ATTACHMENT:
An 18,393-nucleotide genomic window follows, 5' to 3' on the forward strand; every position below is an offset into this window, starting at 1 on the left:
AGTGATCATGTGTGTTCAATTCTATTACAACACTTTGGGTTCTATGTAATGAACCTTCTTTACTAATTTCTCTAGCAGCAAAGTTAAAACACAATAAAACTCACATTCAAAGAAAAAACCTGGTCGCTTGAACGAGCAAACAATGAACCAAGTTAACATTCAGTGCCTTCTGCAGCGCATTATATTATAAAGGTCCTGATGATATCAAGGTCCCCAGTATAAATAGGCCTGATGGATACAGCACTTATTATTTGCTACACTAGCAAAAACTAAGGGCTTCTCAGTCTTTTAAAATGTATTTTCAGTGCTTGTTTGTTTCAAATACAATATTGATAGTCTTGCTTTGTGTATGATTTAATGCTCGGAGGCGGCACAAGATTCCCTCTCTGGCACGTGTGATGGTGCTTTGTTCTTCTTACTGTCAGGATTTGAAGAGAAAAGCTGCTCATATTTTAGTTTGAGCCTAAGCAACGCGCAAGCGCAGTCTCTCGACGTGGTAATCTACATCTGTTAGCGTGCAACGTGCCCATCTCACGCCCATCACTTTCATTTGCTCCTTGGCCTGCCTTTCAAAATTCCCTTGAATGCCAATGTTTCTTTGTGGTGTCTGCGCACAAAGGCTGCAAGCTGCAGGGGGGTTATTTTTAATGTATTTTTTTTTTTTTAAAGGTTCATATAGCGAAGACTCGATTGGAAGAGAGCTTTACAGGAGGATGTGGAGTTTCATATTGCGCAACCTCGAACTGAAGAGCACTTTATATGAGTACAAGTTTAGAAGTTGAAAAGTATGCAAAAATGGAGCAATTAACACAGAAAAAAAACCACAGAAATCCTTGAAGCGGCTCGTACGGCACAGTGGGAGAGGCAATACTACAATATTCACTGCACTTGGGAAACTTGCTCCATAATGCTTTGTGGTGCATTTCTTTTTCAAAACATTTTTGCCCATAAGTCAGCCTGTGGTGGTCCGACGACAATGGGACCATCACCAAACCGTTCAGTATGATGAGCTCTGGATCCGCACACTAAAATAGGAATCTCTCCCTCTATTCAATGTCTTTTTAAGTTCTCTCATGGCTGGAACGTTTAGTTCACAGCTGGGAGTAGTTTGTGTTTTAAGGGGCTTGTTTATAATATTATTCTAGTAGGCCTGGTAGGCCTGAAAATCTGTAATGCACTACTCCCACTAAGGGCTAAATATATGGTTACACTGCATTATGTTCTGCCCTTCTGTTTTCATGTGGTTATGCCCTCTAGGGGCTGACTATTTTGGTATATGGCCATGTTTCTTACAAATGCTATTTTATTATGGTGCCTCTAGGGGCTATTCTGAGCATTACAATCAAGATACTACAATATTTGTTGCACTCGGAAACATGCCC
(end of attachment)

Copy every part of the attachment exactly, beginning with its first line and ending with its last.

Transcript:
An 18,393-nucleotide genomic window follows, 5' to 3' on the forward strand; every position below is an offset into this window, starting at 1 on the left:
AGTGATCATGTGTGTTCAATTCTATTACAACACTTTGGGTTCTATGTAATGAACCTTCTTTACTAATTTCTCTAGCAGCAAAGTTAAAACACAATAAAACTCACATTCAAAGAAAAAACCTGGTCGCTTGAACGAGCAAACAATGAACCAAGTTAACATTCAGTGCCTTCTGCAGCGCATTATATTATAAAGGTCCTGATGATATCAAGGTCCCCAGTATAAATAGGCCTGATGGATACAGCACTTATTATTTGCTACACTAGCAAAAACTAAGGGCTTCTCAGTCTTTTAAAATGTATTTTCAGTGCTTGTTTGTTTCAAATACAATATTGATAGTCTTGCTTTGTGTATGATTTAATGCTCGGAGGCGGCACAAGATTCCCTCTCTGGCACGTGTGATGGTGCTTTGTTCTTCTTACTGTCAGGATTTGAAGAGAAAAGCTGCTCATATTTTAGTTTGAGCCTAAGCAACGCGCAAGCGCAGTCTCTCGACGTGGTAATCTACATCTGTTAGCGTGCAACGTGCCCATCTCACGCCCATCACTTTCATTTGCTCCTTGGCCTGCCTTTCAAAATTCCCTTGAATGCCAATGTTTCTTTGTGGTGTCTGCGCACAAAGGCTGCAAGCTGCAGGGGGGTTATTTTTAATGTATTTTTTTTTTTTTAAAGGTTCATATAGCGAAGACTCGATTGGAAGAGAGCTTTACAGGAGGATGTGGAGTTTCATATTGCGCAACCTCGAACTGAAGAGCACTTTATATGAGTACAAGTTTAGAAGTTGAAAAGTATGCAAAAATGGAGCAATTAACACAGAAAAAAAACCACAGAAATCCTTGAAGCGGCTCGTACGGCACAGTGGGAGAGGCAATACTACAATATTCACTGCACTTGGGAAACTTGCTCCATAATGCTTTGTGGTGCATTTCTTTTTCAAAACATTTTTGCCCATAAGTCAGCCTGTGGTGGTCCGACGACAATGGGACCATCACCAAACCGTTCAGTATGATGAGCTCTGGATCCGCACACTAAAATAGGAATCTCTCCCTCTATTCAATGTCTTTTTAAGTTCTCTCATGGCTGGAACGTTTAGTTCACAGCTGGGAGTAGTTTGTGTTTTAAGGGGCTTGTTTATAATATTATTCTAGTAGGCCTGGTAGGCCTGAAAATCTGTAATGCACTACTCCCACTAAGGGCTAAATATATGGTTACACTGCATTATGTTCTGCCCTTCTGTTTTCATGTGGTTATGCCCTCTAGGGGCTGACTATTTTGGTATATGGCCATGTTTCTTACAAATGCTATTTTATTATGGTGCCTCTAGGGGCTATTCTGAGCATTACAATCAAGATACTACAATATTTGTTGCACTCGGAAACATGCCC